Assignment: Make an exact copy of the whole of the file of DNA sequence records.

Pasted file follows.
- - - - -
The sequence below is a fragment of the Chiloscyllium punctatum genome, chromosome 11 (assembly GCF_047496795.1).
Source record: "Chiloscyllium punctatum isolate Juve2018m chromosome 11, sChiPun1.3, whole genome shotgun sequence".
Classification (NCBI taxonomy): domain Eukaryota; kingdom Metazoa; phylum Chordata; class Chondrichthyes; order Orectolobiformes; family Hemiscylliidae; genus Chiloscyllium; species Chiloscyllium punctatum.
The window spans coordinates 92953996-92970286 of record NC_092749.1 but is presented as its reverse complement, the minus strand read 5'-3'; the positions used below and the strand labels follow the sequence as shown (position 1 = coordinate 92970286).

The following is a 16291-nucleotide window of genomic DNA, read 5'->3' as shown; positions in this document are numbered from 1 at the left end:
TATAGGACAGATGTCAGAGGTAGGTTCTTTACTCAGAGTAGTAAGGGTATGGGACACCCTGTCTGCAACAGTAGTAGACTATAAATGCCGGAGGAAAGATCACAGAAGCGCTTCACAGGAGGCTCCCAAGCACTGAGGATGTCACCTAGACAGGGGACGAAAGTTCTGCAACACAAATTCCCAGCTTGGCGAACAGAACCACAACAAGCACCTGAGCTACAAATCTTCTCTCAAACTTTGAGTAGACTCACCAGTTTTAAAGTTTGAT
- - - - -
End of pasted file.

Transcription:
The sequence below is a fragment of the Chiloscyllium punctatum genome, chromosome 11 (assembly GCF_047496795.1).
Source record: "Chiloscyllium punctatum isolate Juve2018m chromosome 11, sChiPun1.3, whole genome shotgun sequence".
Classification (NCBI taxonomy): domain Eukaryota; kingdom Metazoa; phylum Chordata; class Chondrichthyes; order Orectolobiformes; family Hemiscylliidae; genus Chiloscyllium; species Chiloscyllium punctatum.
The window spans coordinates 92953996-92970286 of record NC_092749.1 but is presented as its reverse complement, the minus strand read 5'-3'; the positions used below and the strand labels follow the sequence as shown (position 1 = coordinate 92970286).

The following is a 16291-nucleotide window of genomic DNA, read 5'->3' as shown; positions in this document are numbered from 1 at the left end:
TATAGGACAGATGTCAGAGGTAGGTTCTTTACTCAGAGTAGTAAGGGTATGGGACACCCTGTCTGCAACAGTAGTAGACTATAAATGCCGGAGGAAAGATCACAGAAGCGCTTCACAGGAGGCTCCCAAGCACTGAGGATGTCACCTAGACAGGGGACGAAAGTTCTGCAACACAAATTCCCAGCTTGGCGAACAGAACCACAACAAGCACCTGAGCTACAAATCTTCTCTCAAACTTTGAGTAGACTCACCAGTTTTAAAGTTTGAT